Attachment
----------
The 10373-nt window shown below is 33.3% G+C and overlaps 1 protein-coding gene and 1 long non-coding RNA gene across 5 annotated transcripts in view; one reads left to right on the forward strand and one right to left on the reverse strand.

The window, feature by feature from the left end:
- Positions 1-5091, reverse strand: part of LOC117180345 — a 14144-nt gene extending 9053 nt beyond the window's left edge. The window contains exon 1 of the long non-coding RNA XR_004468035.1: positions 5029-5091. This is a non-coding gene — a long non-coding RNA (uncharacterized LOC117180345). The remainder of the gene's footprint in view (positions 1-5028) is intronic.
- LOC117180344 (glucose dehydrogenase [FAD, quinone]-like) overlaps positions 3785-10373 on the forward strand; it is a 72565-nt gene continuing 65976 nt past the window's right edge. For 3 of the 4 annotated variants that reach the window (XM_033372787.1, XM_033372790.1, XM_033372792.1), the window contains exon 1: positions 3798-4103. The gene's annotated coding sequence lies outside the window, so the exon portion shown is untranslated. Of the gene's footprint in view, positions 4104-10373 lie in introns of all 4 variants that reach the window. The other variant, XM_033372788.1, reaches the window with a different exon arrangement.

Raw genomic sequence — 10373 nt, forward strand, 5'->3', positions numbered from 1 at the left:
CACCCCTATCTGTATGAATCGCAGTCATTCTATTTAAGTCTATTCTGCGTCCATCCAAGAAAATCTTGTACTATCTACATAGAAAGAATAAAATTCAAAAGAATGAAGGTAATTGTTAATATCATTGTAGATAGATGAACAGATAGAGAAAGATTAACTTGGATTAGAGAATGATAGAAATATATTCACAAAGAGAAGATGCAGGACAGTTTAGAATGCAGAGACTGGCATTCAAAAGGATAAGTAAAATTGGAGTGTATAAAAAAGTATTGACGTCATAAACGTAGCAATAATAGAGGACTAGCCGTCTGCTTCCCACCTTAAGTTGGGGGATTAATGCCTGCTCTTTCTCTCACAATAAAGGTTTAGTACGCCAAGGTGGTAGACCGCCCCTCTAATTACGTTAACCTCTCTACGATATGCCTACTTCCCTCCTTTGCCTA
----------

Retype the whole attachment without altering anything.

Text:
The 10373-nt window shown below is 33.3% G+C and overlaps 1 protein-coding gene and 1 long non-coding RNA gene across 5 annotated transcripts in view; one reads left to right on the forward strand and one right to left on the reverse strand.

The window, feature by feature from the left end:
- Positions 1-5091, reverse strand: part of LOC117180345 — a 14144-nt gene extending 9053 nt beyond the window's left edge. The window contains exon 1 of the long non-coding RNA XR_004468035.1: positions 5029-5091. This is a non-coding gene — a long non-coding RNA (uncharacterized LOC117180345). The remainder of the gene's footprint in view (positions 1-5028) is intronic.
- LOC117180344 (glucose dehydrogenase [FAD, quinone]-like) overlaps positions 3785-10373 on the forward strand; it is a 72565-nt gene continuing 65976 nt past the window's right edge. For 3 of the 4 annotated variants that reach the window (XM_033372787.1, XM_033372790.1, XM_033372792.1), the window contains exon 1: positions 3798-4103. The gene's annotated coding sequence lies outside the window, so the exon portion shown is untranslated. Of the gene's footprint in view, positions 4104-10373 lie in introns of all 4 variants that reach the window. The other variant, XM_033372788.1, reaches the window with a different exon arrangement.

Raw genomic sequence — 10373 nt, forward strand, 5'->3', positions numbered from 1 at the left:
CACCCCTATCTGTATGAATCGCAGTCATTCTATTTAAGTCTATTCTGCGTCCATCCAAGAAAATCTTGTACTATCTACATAGAAAGAATAAAATTCAAAAGAATGAAGGTAATTGTTAATATCATTGTAGATAGATGAACAGATAGAGAAAGATTAACTTGGATTAGAGAATGATAGAAATATATTCACAAAGAGAAGATGCAGGACAGTTTAGAATGCAGAGACTGGCATTCAAAAGGATAAGTAAAATTGGAGTGTATAAAAAAGTATTGACGTCATAAACGTAGCAATAATAGAGGACTAGCCGTCTGCTTCCCACCTTAAGTTGGGGGATTAATGCCTGCTCTTTCTCTCACAATAAAGGTTTAGTACGCCAAGGTGGTAGACCGCCCCTCTAATTACGTTAACCTCTCTACGATATGCCTACTTCCCTCCTTTGCCTA